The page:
The Eye of Greece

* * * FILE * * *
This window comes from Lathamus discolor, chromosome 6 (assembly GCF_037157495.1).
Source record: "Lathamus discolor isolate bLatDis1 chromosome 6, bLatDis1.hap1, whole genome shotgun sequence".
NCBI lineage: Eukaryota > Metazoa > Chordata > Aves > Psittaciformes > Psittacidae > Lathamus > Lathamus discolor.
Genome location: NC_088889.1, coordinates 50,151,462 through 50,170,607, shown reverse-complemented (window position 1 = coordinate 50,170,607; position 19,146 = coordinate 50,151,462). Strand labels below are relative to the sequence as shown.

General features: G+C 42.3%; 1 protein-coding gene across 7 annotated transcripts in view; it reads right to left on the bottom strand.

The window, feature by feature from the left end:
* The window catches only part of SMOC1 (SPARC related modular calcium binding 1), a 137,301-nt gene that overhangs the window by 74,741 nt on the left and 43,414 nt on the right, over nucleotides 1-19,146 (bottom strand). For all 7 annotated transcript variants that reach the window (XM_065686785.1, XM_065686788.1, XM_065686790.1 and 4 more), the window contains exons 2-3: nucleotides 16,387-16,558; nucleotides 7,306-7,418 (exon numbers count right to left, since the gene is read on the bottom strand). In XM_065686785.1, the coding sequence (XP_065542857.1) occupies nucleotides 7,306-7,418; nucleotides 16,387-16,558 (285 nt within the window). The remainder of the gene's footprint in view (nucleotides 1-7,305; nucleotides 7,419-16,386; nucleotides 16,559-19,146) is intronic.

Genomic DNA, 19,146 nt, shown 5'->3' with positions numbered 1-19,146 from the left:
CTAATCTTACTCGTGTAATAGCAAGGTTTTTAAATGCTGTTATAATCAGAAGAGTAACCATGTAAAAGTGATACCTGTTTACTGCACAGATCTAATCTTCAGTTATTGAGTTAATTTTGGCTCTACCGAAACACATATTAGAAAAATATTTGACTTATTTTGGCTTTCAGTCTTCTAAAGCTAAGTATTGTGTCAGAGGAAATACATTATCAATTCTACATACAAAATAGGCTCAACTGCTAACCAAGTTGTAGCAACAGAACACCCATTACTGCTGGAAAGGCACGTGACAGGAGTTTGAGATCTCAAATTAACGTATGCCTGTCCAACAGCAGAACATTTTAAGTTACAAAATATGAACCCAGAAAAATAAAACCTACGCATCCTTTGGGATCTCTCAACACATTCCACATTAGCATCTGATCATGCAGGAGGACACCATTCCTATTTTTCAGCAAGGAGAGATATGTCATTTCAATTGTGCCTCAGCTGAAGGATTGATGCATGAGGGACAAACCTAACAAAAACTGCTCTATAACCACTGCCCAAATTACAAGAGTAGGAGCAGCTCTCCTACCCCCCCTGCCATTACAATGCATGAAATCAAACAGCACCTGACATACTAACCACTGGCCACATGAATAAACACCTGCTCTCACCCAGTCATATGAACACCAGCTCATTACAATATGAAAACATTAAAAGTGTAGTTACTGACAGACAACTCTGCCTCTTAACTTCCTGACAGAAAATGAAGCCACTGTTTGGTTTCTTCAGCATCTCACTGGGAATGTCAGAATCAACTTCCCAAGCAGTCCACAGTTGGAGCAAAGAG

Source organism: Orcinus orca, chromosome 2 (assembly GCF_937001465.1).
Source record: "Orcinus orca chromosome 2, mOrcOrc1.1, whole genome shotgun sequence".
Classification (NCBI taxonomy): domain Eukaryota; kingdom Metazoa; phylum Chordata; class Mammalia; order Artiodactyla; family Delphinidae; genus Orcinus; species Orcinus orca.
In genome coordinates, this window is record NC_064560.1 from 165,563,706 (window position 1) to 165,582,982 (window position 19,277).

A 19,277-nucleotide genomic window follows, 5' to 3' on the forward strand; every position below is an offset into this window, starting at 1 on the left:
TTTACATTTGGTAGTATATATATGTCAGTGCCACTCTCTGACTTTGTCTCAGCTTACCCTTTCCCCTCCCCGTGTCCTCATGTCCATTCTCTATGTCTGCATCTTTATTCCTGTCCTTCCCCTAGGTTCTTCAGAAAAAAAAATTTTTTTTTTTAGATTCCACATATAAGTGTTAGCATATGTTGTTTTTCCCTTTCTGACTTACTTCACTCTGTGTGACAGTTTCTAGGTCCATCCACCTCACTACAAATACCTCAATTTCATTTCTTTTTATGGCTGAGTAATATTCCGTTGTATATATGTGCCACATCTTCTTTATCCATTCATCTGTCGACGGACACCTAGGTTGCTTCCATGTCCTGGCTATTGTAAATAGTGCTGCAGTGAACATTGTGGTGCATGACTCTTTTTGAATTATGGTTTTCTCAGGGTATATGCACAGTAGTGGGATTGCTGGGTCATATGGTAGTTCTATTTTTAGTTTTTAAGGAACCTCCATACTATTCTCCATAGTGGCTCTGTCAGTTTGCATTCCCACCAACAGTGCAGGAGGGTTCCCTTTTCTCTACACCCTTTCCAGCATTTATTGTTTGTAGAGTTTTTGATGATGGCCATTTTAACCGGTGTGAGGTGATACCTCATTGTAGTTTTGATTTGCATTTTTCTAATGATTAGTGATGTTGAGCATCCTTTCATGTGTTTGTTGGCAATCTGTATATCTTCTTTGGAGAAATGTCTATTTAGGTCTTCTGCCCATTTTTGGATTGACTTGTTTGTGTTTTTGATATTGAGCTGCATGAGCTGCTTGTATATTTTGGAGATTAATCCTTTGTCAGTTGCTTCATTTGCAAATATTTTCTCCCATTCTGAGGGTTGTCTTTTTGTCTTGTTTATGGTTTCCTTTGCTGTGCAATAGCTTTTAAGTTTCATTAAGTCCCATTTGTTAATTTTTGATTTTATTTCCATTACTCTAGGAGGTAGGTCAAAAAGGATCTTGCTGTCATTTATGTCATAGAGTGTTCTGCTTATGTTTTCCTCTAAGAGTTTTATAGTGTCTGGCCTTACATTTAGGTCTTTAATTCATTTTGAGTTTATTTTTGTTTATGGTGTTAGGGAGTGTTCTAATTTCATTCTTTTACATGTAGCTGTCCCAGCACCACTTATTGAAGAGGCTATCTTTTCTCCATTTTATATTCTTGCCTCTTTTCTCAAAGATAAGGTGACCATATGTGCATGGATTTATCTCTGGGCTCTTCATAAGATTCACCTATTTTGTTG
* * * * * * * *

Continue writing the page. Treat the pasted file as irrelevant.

T HE victory of Arginusæ was barren of all results, except, indeed, the fatal lesson that the Athenian democracy was an ill mistress to serve. Certain it is, that she found no one to serve her during the year that followed the events related in my last chapter. The fleet was not wanting in numbers. The losses at Arginusæ had been more than made up, for the total was now one hundred and eighty ships. And Conon, an able and energetic officer was in command. Still, something seems to have been wrong. The summer was wasted in vague and desultory movements. Little was done, and that little always too late. The final catastrophe came in September. The Lacedæmonian fleet, under its able commander, Lysander; had made a rapid movement northwards, and had captured and sacked the wealthy town of Lampsacus, situated on the European side of the Hellespont, and an old ally of Athens. The Athenian fleet followed him, was too late to give any help to the friendly Lampsacenes, and finally, in the hope of bringing about a general engagement, took up its position at Ægospotami (Goat's-rivers), a spot on the Asiatic shore directly opposite to Lampsacus. The position was singularly ill chosen. There was neither harbour nor anchorage; nor could any supplies be obtained for the crews nearer than at Sestos, nearly two miles distant by land and more than twice as much by sea. If the Lacedæmonian fleet could have been persuaded to give battle, all might have been well, but the wary Lysander hoped to win his victory at a smaller cost. On the morning after their arrival, the Athenians manned their vessels and sailed across the Hellespont to Lampsacus, where the enemy lay. They found him prepared for battle, his fleet drawn up in regular array, and his land force standing on the shore, ready to give such help as might be wanted. He declined, however, to advance, and the Athenians, on their part, dared not hazard an attack. For four days these proceedings were repeated. The Athenians sailed across the Hellespont, and returned to their position, each time becoming more confident, because more contemptuous of what they considered to be Lysander's cowardice in declining battle. But the Spartan was on the watch. Every day the Athenian ships were followed by some swift galleys, who observed carefully how the crews disposed of themselves when dismissed for the day.